The peer review process at EPAA is thorough and makes the journal rather selective.  Dr. Sherman Dorn, the English language editor of EPAA at the time of publication, maintains a blog where he occasionally wrote about his work editing EPAA.  In February 2008, Dr. Dorn examined 10 months worth of manuscripts and concluded that of the 68 that had been reviewed, 13 had either been accepted or were in the revise and resubmit cycle.  That would put EPAA at a 19% acceptance rate.  According to the website where the article is posted (http://epaa.asu.edu/epaa/v15n3/), the articlw was viewed 4,689 times between February 13, 2007 and August 17, 2008.  There is no way that article would have been accessed that many times if it had been published in a traditional print journal accessible only through costly research databases.



Becker, J.D.  (2008). The Digital Horserace:  An Analysis of differences in student computer use across the states and across the years.  Journal of Educational Computing Research, 39(3), pp. 285-312.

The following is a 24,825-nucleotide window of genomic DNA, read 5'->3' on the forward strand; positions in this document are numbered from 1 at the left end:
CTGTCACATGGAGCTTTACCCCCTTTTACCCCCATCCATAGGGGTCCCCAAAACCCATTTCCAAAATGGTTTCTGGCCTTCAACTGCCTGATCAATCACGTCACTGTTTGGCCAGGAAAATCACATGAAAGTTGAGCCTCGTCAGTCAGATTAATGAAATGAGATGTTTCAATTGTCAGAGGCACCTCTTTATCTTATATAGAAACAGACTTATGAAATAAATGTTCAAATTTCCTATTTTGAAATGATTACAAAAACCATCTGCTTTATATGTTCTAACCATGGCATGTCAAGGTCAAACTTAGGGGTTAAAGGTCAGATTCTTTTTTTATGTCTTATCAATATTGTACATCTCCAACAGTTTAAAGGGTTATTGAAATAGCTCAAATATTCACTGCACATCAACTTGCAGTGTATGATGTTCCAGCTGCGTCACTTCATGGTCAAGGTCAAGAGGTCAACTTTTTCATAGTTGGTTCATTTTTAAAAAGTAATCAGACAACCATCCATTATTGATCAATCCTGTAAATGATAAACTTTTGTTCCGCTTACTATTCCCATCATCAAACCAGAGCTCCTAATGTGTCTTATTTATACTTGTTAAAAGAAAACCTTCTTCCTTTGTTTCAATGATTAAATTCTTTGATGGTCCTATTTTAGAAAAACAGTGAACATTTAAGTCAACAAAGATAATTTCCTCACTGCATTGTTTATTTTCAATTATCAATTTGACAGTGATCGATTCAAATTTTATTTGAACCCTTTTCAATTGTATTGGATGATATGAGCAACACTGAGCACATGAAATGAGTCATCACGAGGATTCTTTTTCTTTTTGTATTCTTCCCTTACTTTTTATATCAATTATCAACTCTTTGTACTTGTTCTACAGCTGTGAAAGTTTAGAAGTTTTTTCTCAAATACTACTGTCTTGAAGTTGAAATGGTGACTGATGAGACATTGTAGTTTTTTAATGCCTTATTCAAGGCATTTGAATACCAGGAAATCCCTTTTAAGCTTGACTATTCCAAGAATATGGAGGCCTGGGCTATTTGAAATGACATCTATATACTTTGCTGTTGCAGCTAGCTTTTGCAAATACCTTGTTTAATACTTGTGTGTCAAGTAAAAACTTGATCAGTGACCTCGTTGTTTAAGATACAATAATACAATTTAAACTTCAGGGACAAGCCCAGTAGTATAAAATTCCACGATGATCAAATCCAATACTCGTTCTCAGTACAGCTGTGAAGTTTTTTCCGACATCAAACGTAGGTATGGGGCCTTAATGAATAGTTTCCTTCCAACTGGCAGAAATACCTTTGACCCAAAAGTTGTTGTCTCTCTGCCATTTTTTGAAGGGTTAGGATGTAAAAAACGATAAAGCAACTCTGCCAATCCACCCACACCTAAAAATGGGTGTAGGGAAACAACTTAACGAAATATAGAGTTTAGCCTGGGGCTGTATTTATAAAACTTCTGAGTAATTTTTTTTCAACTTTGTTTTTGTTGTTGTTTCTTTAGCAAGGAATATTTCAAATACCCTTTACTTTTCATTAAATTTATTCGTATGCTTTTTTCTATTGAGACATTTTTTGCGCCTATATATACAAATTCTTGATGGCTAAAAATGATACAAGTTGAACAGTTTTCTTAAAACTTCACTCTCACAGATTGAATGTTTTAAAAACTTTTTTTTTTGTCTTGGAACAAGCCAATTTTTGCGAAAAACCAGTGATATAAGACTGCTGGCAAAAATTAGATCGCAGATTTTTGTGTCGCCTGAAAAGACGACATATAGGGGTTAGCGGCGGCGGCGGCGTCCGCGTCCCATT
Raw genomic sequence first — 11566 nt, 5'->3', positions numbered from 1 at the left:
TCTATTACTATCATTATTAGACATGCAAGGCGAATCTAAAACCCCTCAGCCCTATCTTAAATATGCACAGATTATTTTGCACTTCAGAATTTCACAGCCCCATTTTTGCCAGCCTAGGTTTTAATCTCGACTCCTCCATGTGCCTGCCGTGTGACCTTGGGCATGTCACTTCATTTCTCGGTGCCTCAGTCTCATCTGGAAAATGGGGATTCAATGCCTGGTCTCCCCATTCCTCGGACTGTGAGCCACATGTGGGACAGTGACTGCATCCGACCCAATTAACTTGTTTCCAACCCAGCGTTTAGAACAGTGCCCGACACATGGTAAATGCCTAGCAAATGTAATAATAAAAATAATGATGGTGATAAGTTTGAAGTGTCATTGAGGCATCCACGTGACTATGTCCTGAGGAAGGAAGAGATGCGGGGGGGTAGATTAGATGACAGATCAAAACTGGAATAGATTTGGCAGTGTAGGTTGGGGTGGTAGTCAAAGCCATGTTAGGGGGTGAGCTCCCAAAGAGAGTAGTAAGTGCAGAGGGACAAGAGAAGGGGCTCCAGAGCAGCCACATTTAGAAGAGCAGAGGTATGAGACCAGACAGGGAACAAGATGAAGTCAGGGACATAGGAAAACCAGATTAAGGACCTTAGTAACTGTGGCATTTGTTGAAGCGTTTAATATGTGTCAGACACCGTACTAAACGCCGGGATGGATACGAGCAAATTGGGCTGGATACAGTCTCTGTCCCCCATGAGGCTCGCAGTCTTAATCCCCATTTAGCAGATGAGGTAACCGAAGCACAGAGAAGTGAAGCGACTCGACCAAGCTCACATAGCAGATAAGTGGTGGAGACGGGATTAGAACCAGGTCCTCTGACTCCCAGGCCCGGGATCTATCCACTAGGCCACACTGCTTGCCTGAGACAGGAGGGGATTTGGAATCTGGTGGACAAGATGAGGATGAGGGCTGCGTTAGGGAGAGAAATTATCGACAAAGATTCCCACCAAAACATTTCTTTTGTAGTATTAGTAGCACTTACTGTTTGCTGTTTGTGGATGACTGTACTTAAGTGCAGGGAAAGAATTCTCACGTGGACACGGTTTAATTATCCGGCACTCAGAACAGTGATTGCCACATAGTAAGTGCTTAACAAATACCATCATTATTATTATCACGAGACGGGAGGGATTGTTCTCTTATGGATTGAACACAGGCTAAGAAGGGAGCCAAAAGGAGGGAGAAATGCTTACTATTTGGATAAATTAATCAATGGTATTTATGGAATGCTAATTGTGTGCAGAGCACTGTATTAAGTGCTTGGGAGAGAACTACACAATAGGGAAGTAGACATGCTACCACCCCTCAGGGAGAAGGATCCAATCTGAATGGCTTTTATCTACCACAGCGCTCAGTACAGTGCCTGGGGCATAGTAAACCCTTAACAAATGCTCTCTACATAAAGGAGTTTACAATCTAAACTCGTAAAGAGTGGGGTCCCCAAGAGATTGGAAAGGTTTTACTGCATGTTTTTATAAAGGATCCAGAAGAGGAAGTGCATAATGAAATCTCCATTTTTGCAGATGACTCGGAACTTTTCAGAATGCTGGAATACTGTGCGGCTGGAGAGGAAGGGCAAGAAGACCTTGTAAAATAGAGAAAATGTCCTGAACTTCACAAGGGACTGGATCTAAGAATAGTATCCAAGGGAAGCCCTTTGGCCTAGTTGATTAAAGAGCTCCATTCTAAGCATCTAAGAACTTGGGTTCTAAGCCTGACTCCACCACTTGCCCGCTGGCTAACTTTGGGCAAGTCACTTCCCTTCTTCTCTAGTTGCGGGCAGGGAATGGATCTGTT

Continuing my interest in state-level educational technology policies, I used the NAEP data explorer to estimate cross-state and longitudinal differences in the frequency of student computer use in schools.  The results, published in an article called, The Digital Horserace:  An Analysis of differences in student computer use across the states and across the years, in the Journal of Educational Computing Research,  point to evidence of policy diffusion, especially in the southeastern part of the United States where early adopting states have fostered a commitment to technology and, as a result, relatively higher levels of student computer use in schools.  I am proud to be a contributor to JECR which is one the most well-respected and selective journals in the field of educational technology. It is also a completely open-access journal.  The editorial board of the journal consists of an interdisciplinary group of renowned scholars including Seymour Papert and Herbert Walberg.  According to Dr. Robert H. Seidman, the Executive Editor of JECR, the journal was at a 15% acceptance rate for several years at the time of the publication of my article.